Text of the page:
How does an autistic child play with toys?
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They may use toys exactly as they're designed—playing "house" with a pretend kitchen and eating plastic food. Or they may make up their own creative pretend play, turning a box into a fortress or a stuffed animal into a talking playmate. Children with autism rarely develop symbolic play skills without help.
Here’s how to help your autistic child with toy play:
- Sit in front of your child so your child can look at you, communicate with you, and see what you’re doing. This also...
- Offer two or three toys your child enjoys. This gives your child a choice, but doesn’t overwhelm your child.
- Let your child lead the play. For example, if your child is spinning the wheels of a car,...
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Start by playing alongside with your own set of toys and get attention by exaggerating your facial expression, making a noise or blowing on them, for example. Move on to exchanging toys. Then try sharing ONE toy – their turn will have to be much longer than yours. A child with autism usually feels more secure if you join him in his activity than if you try to change things or introduce something completely new.
Best toys for preschoolers with autism Play is an important part of childhood — and it’s not just fun and games. Play lets children be creative and run with their imaginations. For children with...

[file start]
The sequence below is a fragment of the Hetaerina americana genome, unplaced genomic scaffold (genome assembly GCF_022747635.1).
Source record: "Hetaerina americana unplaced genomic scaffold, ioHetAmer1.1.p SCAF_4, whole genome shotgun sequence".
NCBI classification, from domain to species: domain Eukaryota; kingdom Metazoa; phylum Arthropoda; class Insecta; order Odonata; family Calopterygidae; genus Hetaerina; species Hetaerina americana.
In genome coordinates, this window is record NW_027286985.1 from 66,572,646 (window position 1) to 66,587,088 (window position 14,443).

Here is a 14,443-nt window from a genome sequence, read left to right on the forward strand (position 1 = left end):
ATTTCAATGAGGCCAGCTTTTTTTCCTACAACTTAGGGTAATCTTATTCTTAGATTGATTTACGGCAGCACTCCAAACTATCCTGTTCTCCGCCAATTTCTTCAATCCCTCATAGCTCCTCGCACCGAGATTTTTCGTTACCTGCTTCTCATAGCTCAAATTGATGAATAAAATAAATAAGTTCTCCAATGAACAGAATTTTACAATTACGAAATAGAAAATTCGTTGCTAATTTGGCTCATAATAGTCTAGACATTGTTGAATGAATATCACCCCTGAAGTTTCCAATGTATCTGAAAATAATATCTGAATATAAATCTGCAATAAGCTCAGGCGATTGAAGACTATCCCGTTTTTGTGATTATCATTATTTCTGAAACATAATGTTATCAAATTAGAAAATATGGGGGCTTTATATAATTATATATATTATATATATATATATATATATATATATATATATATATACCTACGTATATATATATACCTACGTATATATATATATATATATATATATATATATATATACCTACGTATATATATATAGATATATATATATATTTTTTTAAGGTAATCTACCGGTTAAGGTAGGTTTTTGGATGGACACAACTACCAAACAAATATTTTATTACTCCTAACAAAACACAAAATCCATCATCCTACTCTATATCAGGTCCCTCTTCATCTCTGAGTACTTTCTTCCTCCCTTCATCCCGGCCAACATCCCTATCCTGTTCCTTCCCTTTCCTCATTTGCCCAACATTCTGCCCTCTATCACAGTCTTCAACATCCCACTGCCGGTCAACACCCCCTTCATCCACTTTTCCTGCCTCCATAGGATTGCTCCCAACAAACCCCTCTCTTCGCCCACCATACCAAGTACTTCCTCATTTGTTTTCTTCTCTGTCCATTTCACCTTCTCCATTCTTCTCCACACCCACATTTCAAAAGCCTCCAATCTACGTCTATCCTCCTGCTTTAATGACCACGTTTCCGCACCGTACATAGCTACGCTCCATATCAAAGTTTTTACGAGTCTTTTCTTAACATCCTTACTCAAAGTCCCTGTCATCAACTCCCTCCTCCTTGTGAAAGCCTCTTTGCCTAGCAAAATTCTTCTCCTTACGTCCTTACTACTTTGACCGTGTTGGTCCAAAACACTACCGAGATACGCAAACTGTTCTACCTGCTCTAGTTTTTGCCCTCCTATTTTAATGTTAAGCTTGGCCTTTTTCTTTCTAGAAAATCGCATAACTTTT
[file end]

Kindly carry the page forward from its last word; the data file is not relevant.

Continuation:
Teach and demonstrate how to have fun: Children with autism may require a demonstration of how to play with a toy. Play skills may not come naturally to a child with autism, and they may benefit from a peer or an adult to help them play with a toy or object. Don’t assume that the child doesn’t want to play with the toy.
Typically-developing children watch how others play with toys and imitate them. For example, a typically developing child might choose to line up blocks one next to the other the first time they play with them. But as soon as the typically developing child sees others build with the blocks, the child will imitate that behavior.
Updated on October 22, 2020. If there's one issue that's shared by all young children with autism, it's difficulty with ordinary play skills. Little ones with autism may line up or stack toys, play by themselves and resist interaction with their peers, or simply spin, rock or otherwise spend time in their own world.
Here’s how to help your autistic child with toy play: Sit in front of your child so your child can look at you, communicate with you, and see what you’re doing. This also... Offer two or three toys your child enjoys. This gives your child a choice, but doesn’t overwhelm your child. Let your child ...
Play therapy works by allowing ‘free play’ or ‘unstructured play’ sessions whereby children naturally expose their vulnerabilities and anxieties. A play therapist will observe the child playing with various therapy toys and note any recurring themes that may stem from trauma or anxiety.
In children with ASD, play can be very limited. For example, a child may want to play alone, engage in repetitive play like lining up toys or moving from them from point A to point B and then back again, or play with the same thing over and over. Children can learn play skills with guidance and by structuring play.